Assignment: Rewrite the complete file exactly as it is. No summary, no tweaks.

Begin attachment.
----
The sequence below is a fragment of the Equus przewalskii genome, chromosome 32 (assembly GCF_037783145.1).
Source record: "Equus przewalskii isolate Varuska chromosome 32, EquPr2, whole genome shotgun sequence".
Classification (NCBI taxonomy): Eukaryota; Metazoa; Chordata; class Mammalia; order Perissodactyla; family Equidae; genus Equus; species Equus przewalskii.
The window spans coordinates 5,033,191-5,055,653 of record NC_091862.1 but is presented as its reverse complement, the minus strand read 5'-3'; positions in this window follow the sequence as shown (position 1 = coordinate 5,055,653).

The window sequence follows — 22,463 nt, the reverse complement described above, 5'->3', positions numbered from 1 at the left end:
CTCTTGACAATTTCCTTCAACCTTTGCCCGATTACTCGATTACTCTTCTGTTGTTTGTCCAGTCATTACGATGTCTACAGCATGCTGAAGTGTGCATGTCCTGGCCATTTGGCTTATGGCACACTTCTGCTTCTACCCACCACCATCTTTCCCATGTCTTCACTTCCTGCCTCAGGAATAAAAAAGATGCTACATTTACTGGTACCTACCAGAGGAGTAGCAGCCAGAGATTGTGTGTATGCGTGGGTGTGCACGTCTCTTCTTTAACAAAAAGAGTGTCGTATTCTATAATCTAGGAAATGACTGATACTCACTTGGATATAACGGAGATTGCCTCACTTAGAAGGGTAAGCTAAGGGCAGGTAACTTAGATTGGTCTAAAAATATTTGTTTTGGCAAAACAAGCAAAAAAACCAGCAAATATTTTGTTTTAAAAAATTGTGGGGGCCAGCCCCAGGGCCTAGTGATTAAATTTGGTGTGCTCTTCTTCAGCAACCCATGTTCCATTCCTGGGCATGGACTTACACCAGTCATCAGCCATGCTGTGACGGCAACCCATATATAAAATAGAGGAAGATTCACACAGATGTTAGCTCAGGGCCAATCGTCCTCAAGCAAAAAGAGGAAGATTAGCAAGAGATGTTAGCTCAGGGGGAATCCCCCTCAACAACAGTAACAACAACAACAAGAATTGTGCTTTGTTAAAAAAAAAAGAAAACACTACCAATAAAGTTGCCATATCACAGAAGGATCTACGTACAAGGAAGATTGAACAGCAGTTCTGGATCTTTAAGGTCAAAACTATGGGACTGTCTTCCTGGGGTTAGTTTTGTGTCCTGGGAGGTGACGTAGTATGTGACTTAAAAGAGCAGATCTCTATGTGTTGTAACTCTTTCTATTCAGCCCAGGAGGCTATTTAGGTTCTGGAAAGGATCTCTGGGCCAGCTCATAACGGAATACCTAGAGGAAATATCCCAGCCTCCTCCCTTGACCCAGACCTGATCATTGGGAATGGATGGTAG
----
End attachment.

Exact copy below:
The sequence below is a fragment of the Equus przewalskii genome, chromosome 32 (assembly GCF_037783145.1).
Source record: "Equus przewalskii isolate Varuska chromosome 32, EquPr2, whole genome shotgun sequence".
Classification (NCBI taxonomy): Eukaryota; Metazoa; Chordata; class Mammalia; order Perissodactyla; family Equidae; genus Equus; species Equus przewalskii.
The window spans coordinates 5,033,191-5,055,653 of record NC_091862.1 but is presented as its reverse complement, the minus strand read 5'-3'; positions in this window follow the sequence as shown (position 1 = coordinate 5,055,653).

The window sequence follows — 22,463 nt, the reverse complement described above, 5'->3', positions numbered from 1 at the left end:
CTCTTGACAATTTCCTTCAACCTTTGCCCGATTACTCGATTACTCTTCTGTTGTTTGTCCAGTCATTACGATGTCTACAGCATGCTGAAGTGTGCATGTCCTGGCCATTTGGCTTATGGCACACTTCTGCTTCTACCCACCACCATCTTTCCCATGTCTTCACTTCCTGCCTCAGGAATAAAAAAGATGCTACATTTACTGGTACCTACCAGAGGAGTAGCAGCCAGAGATTGTGTGTATGCGTGGGTGTGCACGTCTCTTCTTTAACAAAAAGAGTGTCGTATTCTATAATCTAGGAAATGACTGATACTCACTTGGATATAACGGAGATTGCCTCACTTAGAAGGGTAAGCTAAGGGCAGGTAACTTAGATTGGTCTAAAAATATTTGTTTTGGCAAAACAAGCAAAAAAACCAGCAAATATTTTGTTTTAAAAAATTGTGGGGGCCAGCCCCAGGGCCTAGTGATTAAATTTGGTGTGCTCTTCTTCAGCAACCCATGTTCCATTCCTGGGCATGGACTTACACCAGTCATCAGCCATGCTGTGACGGCAACCCATATATAAAATAGAGGAAGATTCACACAGATGTTAGCTCAGGGCCAATCGTCCTCAAGCAAAAAGAGGAAGATTAGCAAGAGATGTTAGCTCAGGGGGAATCCCCCTCAACAACAGTAACAACAACAACAAGAATTGTGCTTTGTTAAAAAAAAAAGAAAACACTACCAATAAAGTTGCCATATCACAGAAGGATCTACGTACAAGGAAGATTGAACAGCAGTTCTGGATCTTTAAGGTCAAAACTATGGGACTGTCTTCCTGGGGTTAGTTTTGTGTCCTGGGAGGTGACGTAGTATGTGACTTAAAAGAGCAGATCTCTATGTGTTGTAACTCTTTCTATTCAGCCCAGGAGGCTATTTAGGTTCTGGAAAGGATCTCTGGGCCAGCTCATAACGGAATACCTAGAGGAAATATCCCAGCCTCCTCCCTTGACCCAGACCTGATCATTGGGAATGGATGGTAG